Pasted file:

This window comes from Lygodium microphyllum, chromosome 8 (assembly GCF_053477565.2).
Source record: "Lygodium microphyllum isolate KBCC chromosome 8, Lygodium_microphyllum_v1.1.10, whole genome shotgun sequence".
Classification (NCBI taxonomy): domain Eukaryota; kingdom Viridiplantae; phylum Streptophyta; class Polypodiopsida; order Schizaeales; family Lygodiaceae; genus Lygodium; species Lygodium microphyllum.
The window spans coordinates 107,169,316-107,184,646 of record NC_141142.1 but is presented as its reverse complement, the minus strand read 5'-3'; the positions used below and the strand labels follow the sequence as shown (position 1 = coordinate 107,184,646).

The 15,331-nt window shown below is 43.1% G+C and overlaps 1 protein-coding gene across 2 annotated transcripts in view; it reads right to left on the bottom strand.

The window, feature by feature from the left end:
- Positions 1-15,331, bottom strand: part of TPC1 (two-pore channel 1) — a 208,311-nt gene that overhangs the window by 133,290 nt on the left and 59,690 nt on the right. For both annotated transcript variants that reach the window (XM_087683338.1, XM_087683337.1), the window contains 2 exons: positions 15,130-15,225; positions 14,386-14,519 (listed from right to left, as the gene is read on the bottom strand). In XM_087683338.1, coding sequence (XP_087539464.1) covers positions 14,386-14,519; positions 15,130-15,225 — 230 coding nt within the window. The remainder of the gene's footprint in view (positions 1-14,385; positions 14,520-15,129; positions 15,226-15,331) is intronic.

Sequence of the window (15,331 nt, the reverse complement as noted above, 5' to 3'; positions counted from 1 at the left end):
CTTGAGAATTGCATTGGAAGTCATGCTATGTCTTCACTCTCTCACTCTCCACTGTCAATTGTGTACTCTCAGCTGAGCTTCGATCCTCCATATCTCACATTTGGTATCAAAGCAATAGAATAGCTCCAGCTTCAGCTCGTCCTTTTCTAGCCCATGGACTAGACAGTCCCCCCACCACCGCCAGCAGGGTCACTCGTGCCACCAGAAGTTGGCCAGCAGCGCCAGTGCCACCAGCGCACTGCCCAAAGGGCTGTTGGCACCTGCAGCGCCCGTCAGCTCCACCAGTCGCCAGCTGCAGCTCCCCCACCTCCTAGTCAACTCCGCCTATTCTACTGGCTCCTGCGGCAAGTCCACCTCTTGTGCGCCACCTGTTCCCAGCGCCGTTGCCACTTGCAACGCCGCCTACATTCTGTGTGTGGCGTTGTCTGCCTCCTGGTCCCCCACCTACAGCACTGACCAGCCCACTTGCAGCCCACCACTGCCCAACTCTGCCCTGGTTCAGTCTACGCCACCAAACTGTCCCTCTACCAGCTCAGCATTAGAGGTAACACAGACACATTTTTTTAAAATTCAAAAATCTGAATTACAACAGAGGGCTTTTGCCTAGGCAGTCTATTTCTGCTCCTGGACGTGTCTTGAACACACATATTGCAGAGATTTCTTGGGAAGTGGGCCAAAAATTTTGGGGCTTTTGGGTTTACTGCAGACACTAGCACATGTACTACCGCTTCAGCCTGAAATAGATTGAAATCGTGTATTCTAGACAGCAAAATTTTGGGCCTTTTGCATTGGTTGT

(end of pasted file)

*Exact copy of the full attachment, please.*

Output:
This window comes from Lygodium microphyllum, chromosome 8 (assembly GCF_053477565.2).
Source record: "Lygodium microphyllum isolate KBCC chromosome 8, Lygodium_microphyllum_v1.1.10, whole genome shotgun sequence".
Classification (NCBI taxonomy): domain Eukaryota; kingdom Viridiplantae; phylum Streptophyta; class Polypodiopsida; order Schizaeales; family Lygodiaceae; genus Lygodium; species Lygodium microphyllum.
The window spans coordinates 107,169,316-107,184,646 of record NC_141142.1 but is presented as its reverse complement, the minus strand read 5'-3'; the positions used below and the strand labels follow the sequence as shown (position 1 = coordinate 107,184,646).

The 15,331-nt window shown below is 43.1% G+C and overlaps 1 protein-coding gene across 2 annotated transcripts in view; it reads right to left on the bottom strand.

The window, feature by feature from the left end:
- Positions 1-15,331, bottom strand: part of TPC1 (two-pore channel 1) — a 208,311-nt gene that overhangs the window by 133,290 nt on the left and 59,690 nt on the right. For both annotated transcript variants that reach the window (XM_087683338.1, XM_087683337.1), the window contains 2 exons: positions 15,130-15,225; positions 14,386-14,519 (listed from right to left, as the gene is read on the bottom strand). In XM_087683338.1, coding sequence (XP_087539464.1) covers positions 14,386-14,519; positions 15,130-15,225 — 230 coding nt within the window. The remainder of the gene's footprint in view (positions 1-14,385; positions 14,520-15,129; positions 15,226-15,331) is intronic.

Sequence of the window (15,331 nt, the reverse complement as noted above, 5' to 3'; positions counted from 1 at the left end):
CTTGAGAATTGCATTGGAAGTCATGCTATGTCTTCACTCTCTCACTCTCCACTGTCAATTGTGTACTCTCAGCTGAGCTTCGATCCTCCATATCTCACATTTGGTATCAAAGCAATAGAATAGCTCCAGCTTCAGCTCGTCCTTTTCTAGCCCATGGACTAGACAGTCCCCCCACCACCGCCAGCAGGGTCACTCGTGCCACCAGAAGTTGGCCAGCAGCGCCAGTGCCACCAGCGCACTGCCCAAAGGGCTGTTGGCACCTGCAGCGCCCGTCAGCTCCACCAGTCGCCAGCTGCAGCTCCCCCACCTCCTAGTCAACTCCGCCTATTCTACTGGCTCCTGCGGCAAGTCCACCTCTTGTGCGCCACCTGTTCCCAGCGCCGTTGCCACTTGCAACGCCGCCTACATTCTGTGTGTGGCGTTGTCTGCCTCCTGGTCCCCCACCTACAGCACTGACCAGCCCACTTGCAGCCCACCACTGCCCAACTCTGCCCTGGTTCAGTCTACGCCACCAAACTGTCCCTCTACCAGCTCAGCATTAGAGGTAACACAGACACATTTTTTTAAAATTCAAAAATCTGAATTACAACAGAGGGCTTTTGCCTAGGCAGTCTATTTCTGCTCCTGGACGTGTCTTGAACACACATATTGCAGAGATTTCTTGGGAAGTGGGCCAAAAATTTTGGGGCTTTTGGGTTTACTGCAGACACTAGCACATGTACTACCGCTTCAGCCTGAAATAGATTGAAATCGTGTATTCTAGACAGCAAAATTTTGGGCCTTTTGCATTGGTTGT